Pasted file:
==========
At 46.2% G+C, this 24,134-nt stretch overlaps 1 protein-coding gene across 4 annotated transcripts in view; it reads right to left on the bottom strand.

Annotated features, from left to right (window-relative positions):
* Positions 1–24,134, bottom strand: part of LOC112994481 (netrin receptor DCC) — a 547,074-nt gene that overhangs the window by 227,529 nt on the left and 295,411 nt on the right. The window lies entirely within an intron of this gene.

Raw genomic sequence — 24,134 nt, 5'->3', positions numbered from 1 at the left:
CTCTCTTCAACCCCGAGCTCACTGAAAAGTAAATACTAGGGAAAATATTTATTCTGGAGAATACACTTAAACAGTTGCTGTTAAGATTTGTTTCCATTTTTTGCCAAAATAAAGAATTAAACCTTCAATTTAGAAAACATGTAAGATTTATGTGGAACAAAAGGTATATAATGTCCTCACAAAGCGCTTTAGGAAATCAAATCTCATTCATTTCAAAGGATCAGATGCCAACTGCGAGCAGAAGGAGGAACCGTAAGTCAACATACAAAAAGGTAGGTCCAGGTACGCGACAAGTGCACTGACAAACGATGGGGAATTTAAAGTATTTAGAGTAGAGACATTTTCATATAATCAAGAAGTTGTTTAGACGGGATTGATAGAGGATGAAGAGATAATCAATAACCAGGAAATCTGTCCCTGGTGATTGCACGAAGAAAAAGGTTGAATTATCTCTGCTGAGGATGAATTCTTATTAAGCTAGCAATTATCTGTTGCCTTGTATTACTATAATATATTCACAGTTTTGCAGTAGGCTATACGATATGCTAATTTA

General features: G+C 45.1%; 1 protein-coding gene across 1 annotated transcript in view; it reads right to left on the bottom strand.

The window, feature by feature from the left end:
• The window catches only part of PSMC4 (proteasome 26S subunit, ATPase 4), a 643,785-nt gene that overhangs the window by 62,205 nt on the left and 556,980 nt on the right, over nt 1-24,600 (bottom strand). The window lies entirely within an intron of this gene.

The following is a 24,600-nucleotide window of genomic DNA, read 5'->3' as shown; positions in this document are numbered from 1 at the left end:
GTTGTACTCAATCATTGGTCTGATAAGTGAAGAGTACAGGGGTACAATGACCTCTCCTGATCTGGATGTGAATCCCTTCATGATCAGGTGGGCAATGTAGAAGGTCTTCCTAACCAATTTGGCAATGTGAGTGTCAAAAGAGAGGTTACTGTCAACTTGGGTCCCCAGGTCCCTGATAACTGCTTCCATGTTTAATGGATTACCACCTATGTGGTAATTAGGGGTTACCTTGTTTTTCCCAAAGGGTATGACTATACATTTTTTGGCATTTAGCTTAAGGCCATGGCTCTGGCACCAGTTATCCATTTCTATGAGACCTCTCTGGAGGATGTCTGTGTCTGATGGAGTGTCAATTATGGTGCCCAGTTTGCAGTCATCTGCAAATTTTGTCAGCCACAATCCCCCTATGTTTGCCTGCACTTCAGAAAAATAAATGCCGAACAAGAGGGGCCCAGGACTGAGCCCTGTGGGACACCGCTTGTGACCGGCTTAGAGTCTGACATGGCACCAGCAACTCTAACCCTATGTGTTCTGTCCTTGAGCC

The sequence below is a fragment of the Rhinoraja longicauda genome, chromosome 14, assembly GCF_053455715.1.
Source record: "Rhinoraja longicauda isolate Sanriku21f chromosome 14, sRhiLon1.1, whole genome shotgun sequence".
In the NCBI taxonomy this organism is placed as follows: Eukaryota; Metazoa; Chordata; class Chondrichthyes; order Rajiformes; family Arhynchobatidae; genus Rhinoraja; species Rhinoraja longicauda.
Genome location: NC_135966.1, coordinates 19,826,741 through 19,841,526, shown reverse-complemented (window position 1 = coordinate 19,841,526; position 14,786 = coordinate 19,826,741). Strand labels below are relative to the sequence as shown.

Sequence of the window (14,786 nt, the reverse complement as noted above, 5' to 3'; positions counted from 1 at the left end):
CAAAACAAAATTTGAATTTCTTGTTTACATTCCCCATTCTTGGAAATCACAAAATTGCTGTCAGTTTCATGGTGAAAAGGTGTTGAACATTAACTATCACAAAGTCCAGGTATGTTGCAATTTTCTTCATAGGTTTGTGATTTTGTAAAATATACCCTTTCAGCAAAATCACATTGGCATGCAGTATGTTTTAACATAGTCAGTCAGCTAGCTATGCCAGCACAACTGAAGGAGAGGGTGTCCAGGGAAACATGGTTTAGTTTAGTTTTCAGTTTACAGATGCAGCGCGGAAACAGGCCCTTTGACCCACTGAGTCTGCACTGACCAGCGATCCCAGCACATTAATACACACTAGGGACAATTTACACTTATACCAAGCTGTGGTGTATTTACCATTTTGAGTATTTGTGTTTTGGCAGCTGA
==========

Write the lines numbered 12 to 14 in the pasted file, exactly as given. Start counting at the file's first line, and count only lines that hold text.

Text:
Source record: "Rhinoraja longicauda isolate Sanriku21f chromosome 14, sRhiLon1.1, whole genome shotgun sequence".
In the NCBI taxonomy this organism is placed as follows: Eukaryota; Metazoa; Chordata; class Chondrichthyes; order Rajiformes; family Arhynchobatidae; genus Rhinoraja; species Rhinoraja longicauda.
Genome location: NC_135966.1, coordinates 19,826,741 through 19,841,526, shown reverse-complemented (window position 1 = coordinate 19,841,526; position 14,786 = coordinate 19,826,741). Strand labels below are relative to the sequence as shown.